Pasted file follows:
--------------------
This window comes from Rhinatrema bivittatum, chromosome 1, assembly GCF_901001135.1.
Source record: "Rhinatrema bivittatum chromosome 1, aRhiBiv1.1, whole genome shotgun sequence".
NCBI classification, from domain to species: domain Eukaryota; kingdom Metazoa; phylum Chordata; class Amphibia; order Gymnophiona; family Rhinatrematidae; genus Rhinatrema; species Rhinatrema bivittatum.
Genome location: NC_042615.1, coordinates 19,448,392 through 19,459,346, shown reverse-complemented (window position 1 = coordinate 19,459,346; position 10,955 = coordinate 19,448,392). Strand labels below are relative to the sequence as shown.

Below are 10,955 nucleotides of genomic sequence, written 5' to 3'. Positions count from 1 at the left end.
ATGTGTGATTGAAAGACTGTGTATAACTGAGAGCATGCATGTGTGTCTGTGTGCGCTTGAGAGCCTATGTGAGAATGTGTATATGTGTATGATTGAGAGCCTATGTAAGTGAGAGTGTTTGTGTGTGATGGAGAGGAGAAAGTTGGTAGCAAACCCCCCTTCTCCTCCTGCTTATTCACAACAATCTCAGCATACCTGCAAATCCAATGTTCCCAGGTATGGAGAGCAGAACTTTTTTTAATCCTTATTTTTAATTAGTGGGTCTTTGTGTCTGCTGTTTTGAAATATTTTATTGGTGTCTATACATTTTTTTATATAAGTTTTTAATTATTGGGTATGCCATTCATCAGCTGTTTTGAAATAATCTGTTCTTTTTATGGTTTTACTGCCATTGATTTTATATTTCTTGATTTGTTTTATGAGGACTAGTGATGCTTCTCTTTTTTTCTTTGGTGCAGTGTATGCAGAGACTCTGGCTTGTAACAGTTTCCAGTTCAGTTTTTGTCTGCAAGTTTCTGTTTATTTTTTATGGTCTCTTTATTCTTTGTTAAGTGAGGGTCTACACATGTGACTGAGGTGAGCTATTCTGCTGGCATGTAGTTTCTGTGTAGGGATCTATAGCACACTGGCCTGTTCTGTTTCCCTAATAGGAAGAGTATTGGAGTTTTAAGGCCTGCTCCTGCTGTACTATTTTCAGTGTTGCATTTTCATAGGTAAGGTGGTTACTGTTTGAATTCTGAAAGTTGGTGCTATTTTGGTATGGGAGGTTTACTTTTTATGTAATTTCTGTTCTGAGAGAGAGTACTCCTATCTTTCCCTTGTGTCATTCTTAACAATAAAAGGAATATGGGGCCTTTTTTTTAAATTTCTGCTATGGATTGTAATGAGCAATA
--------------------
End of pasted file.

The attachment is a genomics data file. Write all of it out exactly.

This window comes from Rhinatrema bivittatum, chromosome 1, assembly GCF_901001135.1.
Source record: "Rhinatrema bivittatum chromosome 1, aRhiBiv1.1, whole genome shotgun sequence".
NCBI classification, from domain to species: domain Eukaryota; kingdom Metazoa; phylum Chordata; class Amphibia; order Gymnophiona; family Rhinatrematidae; genus Rhinatrema; species Rhinatrema bivittatum.
Genome location: NC_042615.1, coordinates 19,448,392 through 19,459,346, shown reverse-complemented (window position 1 = coordinate 19,459,346; position 10,955 = coordinate 19,448,392). Strand labels below are relative to the sequence as shown.

Below are 10,955 nucleotides of genomic sequence, written 5' to 3'. Positions count from 1 at the left end.
ATGTGTGATTGAAAGACTGTGTATAACTGAGAGCATGCATGTGTGTCTGTGTGCGCTTGAGAGCCTATGTGAGAATGTGTATATGTGTATGATTGAGAGCCTATGTAAGTGAGAGTGTTTGTGTGTGATGGAGAGGAGAAAGTTGGTAGCAAACCCCCCTTCTCCTCCTGCTTATTCACAACAATCTCAGCATACCTGCAAATCCAATGTTCCCAGGTATGGAGAGCAGAACTTTTTTTAATCCTTATTTTTAATTAGTGGGTCTTTGTGTCTGCTGTTTTGAAATATTTTATTGGTGTCTATACATTTTTTTATATAAGTTTTTAATTATTGGGTATGCCATTCATCAGCTGTTTTGAAATAATCTGTTCTTTTTATGGTTTTACTGCCATTGATTTTATATTTCTTGATTTGTTTTATGAGGACTAGTGATGCTTCTCTTTTTTTCTTTGGTGCAGTGTATGCAGAGACTCTGGCTTGTAACAGTTTCCAGTTCAGTTTTTGTCTGCAAGTTTCTGTTTATTTTTTATGGTCTCTTTATTCTTTGTTAAGTGAGGGTCTACACATGTGACTGAGGTGAGCTATTCTGCTGGCATGTAGTTTCTGTGTAGGGATCTATAGCACACTGGCCTGTTCTGTTTCCCTAATAGGAAGAGTATTGGAGTTTTAAGGCCTGCTCCTGCTGTACTATTTTCAGTGTTGCATTTTCATAGGTAAGGTGGTTACTGTTTGAATTCTGAAAGTTGGTGCTATTTTGGTATGGGAGGTTTACTTTTTATGTAATTTCTGTTCTGAGAGAGAGTACTCCTATCTTTCCCTTGTGTCATTCTTAACAATAAAAGGAATATGGGGCCTTTTTTTTAAATTTCTGCTATGGATTGTAATGAGCAATA